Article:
I would love to see a microspadix-radicalis baby boom.

My interest in these babies comes from the limited number of palms, especially small ones (for those of us on city lots), that thrive in humid 8B. Also, I like both species, so how can a combination of the two be anything but appealing? Are we looking or hoping for anything in particular, for example, form or vigor, from this hybrid?

  • Like 2
Link to comment
Share on other sites

15 hours ago, Manalto said:

My interest in these babies comes from the limited number of palms, especially small ones (for those of us on city lots), that thrive in humid 8B. Also, I like both species, so how can a combination of the two be anything but appealing? Are we looking or hoping for anything in particular, for example, form or vigor, from this hybrid?

Hybrid vigor would be great, but what I would really like is a clumping Chamaedorea radicalis or a sun hardy Chamaedorea microspadix

F2 and F3 will be interesting, along with back crosses; luckily these species mature early.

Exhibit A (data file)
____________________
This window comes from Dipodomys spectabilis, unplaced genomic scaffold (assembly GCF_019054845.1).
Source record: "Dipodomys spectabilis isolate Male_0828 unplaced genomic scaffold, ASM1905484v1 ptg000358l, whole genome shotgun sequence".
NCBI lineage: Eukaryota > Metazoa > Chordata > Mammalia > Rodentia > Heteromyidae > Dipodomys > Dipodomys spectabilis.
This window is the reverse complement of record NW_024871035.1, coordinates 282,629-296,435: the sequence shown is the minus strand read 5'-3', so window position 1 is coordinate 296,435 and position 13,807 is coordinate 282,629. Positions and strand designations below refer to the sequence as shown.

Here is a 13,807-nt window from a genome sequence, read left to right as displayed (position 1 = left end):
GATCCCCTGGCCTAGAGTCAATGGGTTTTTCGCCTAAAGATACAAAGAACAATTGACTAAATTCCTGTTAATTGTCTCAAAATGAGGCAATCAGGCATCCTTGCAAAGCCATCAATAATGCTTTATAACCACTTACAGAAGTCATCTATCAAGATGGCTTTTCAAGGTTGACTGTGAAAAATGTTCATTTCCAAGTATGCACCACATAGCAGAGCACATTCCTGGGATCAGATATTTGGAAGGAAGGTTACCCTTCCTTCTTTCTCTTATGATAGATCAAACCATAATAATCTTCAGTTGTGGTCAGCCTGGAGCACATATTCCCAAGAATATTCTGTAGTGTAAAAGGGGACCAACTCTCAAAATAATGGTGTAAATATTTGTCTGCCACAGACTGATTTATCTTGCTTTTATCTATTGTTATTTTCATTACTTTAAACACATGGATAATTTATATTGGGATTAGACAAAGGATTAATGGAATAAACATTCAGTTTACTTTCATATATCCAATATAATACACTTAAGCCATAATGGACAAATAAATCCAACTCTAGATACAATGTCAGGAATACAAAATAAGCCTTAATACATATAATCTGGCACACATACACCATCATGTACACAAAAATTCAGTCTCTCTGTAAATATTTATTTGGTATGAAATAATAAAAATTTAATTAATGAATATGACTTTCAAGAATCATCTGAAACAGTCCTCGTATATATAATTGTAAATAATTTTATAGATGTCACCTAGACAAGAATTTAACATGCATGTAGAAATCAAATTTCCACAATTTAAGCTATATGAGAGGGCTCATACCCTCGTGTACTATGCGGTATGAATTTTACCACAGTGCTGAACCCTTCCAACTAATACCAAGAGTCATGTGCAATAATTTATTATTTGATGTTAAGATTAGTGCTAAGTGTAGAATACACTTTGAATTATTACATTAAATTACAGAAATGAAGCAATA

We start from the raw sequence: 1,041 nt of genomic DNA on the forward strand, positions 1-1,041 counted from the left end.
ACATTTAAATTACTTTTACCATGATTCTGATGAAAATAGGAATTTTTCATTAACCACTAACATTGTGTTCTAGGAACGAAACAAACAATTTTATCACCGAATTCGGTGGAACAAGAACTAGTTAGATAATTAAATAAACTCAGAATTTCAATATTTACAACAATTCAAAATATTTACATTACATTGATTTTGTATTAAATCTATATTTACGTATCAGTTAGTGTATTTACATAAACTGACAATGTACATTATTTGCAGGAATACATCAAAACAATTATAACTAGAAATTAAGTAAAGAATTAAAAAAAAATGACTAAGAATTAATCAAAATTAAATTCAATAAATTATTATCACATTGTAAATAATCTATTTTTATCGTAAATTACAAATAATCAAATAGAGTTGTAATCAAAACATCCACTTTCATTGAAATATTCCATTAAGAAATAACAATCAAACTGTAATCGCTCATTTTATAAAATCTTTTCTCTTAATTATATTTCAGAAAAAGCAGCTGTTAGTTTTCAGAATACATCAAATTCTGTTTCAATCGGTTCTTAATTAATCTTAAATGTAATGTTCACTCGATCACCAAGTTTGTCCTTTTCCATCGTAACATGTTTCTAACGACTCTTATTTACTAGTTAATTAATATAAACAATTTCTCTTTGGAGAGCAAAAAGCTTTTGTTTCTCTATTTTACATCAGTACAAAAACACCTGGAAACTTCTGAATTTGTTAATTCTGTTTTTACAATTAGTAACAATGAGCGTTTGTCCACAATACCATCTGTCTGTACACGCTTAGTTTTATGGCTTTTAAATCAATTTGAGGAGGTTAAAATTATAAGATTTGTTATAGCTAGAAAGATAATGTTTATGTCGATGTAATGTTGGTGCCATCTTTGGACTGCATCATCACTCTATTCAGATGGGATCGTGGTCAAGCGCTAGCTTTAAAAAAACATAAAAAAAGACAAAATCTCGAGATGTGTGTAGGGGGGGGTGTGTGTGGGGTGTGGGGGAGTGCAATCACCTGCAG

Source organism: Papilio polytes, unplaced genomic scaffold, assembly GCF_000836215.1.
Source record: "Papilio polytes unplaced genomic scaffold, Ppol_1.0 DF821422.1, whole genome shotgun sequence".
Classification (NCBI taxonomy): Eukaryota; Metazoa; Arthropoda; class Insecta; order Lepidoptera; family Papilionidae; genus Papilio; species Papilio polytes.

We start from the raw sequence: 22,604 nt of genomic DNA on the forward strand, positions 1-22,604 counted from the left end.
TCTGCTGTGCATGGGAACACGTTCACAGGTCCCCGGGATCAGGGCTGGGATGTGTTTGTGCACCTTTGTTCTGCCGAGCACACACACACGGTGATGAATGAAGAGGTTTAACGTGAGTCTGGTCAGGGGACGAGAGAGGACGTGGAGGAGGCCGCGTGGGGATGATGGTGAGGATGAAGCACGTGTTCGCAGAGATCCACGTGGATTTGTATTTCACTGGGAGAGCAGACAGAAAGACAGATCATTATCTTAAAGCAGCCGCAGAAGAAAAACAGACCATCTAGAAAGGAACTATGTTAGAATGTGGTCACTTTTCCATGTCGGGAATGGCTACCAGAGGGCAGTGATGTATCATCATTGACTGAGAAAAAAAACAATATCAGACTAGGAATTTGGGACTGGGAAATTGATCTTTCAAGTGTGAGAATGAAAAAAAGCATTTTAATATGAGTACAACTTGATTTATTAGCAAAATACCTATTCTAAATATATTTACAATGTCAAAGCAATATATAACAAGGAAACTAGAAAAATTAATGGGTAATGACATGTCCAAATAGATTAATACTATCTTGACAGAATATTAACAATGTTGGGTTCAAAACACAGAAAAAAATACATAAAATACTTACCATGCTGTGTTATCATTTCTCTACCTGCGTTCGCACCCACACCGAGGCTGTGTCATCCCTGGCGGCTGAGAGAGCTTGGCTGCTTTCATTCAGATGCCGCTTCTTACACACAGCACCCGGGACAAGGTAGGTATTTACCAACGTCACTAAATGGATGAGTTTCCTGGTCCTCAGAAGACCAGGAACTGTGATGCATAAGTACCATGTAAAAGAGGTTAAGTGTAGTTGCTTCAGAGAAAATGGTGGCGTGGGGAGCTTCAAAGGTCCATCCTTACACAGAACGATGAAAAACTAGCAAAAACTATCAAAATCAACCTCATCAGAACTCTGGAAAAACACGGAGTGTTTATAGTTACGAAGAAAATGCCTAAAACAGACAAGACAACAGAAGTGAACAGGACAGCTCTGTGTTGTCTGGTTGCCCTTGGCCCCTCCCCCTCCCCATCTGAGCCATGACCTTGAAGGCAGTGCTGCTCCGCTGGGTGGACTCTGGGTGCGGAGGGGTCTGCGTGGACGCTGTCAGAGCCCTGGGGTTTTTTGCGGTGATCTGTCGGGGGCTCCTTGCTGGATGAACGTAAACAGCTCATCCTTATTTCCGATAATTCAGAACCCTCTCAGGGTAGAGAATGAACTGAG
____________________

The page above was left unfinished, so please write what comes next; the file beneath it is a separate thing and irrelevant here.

Edited by amh
  • Like 2
Link to comment
Share on other sites

14 hours ago, amh said:

Hybrid vigor would be great, but what I would really like is a clumping Chamaedorea radicalis or a sun hardy Chamaedorea microspadix

F2 and F3 will be interesting, along with back crosses; luckily these species mature early.

This! 

I routinely plant microspadix and radicalis together (where sun exposure allows) in the hopes that they will eventually produce a cross. 

  • Like 2
Link to comment
Share on other sites

15 minutes ago, DAVEinMB said:

 

I routinely plant microspadix and radicalis together (where sun exposure allows) in the hopes that they will eventually produce a cross. 

I'll do the same. The results will be difficult, if not impossible, to evaluate without controlled hybridization. 

What about cold tolerance? Has there ever been a case where the hybrid is more cold hardy than both parent species? (Hope springs eternal.) And what about other Chamaedorea species with characteristics that are potentially a good mix with C. microspadix, which might impart some additional cold hardiness? There are some pretty big Chammies.

Link to comment
Share on other sites

16 minutes ago, Manalto said:

I'll do the same. The results will be difficult, if not impossible, to evaluate without controlled hybridization.